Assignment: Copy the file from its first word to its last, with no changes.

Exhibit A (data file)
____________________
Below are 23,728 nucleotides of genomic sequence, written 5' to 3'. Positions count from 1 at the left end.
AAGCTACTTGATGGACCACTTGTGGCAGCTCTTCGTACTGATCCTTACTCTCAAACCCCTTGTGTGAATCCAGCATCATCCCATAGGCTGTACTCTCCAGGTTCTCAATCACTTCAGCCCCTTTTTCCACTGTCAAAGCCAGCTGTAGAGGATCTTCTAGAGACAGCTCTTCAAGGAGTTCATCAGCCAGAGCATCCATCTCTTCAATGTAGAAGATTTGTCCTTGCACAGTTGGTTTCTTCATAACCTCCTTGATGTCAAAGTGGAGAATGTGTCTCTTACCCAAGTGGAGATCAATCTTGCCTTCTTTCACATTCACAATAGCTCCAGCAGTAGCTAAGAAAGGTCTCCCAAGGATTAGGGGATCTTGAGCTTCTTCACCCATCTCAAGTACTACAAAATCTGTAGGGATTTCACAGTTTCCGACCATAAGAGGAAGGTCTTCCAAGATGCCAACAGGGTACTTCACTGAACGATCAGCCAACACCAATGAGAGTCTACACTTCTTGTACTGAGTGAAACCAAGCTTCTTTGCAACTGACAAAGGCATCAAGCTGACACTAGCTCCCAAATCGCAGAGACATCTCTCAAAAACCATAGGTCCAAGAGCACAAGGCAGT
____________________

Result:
Below are 23,728 nucleotides of genomic sequence, written 5' to 3'. Positions count from 1 at the left end.
AAGCTACTTGATGGACCACTTGTGGCAGCTCTTCGTACTGATCCTTACTCTCAAACCCCTTGTGTGAATCCAGCATCATCCCATAGGCTGTACTCTCCAGGTTCTCAATCACTTCAGCCCCTTTTTCCACTGTCAAAGCCAGCTGTAGAGGATCTTCTAGAGACAGCTCTTCAAGGAGTTCATCAGCCAGAGCATCCATCTCTTCAATGTAGAAGATTTGTCCTTGCACAGTTGGTTTCTTCATAACCTCCTTGATGTCAAAGTGGAGAATGTGTCTCTTACCCAAGTGGAGATCAATCTTGCCTTCTTTCACATTCACAATAGCTCCAGCAGTAGCTAAGAAAGGTCTCCCAAGGATTAGGGGATCTTGAGCTTCTTCACCCATCTCAAGTACTACAAAATCTGTAGGGATTTCACAGTTTCCGACCATAAGAGGAAGGTCTTCCAAGATGCCAACAGGGTACTTCACTGAACGATCAGCCAACACCAATGAGAGTCTACACTTCTTGTACTGAGTGAAACCAAGCTTCTTTGCAACTGACAAAGGCATCAAGCTGACACTAGCTCCCAAATCGCAGAGACATCTCTCAAAAACCATAGGTCCAAGAGCACAAGGCAGT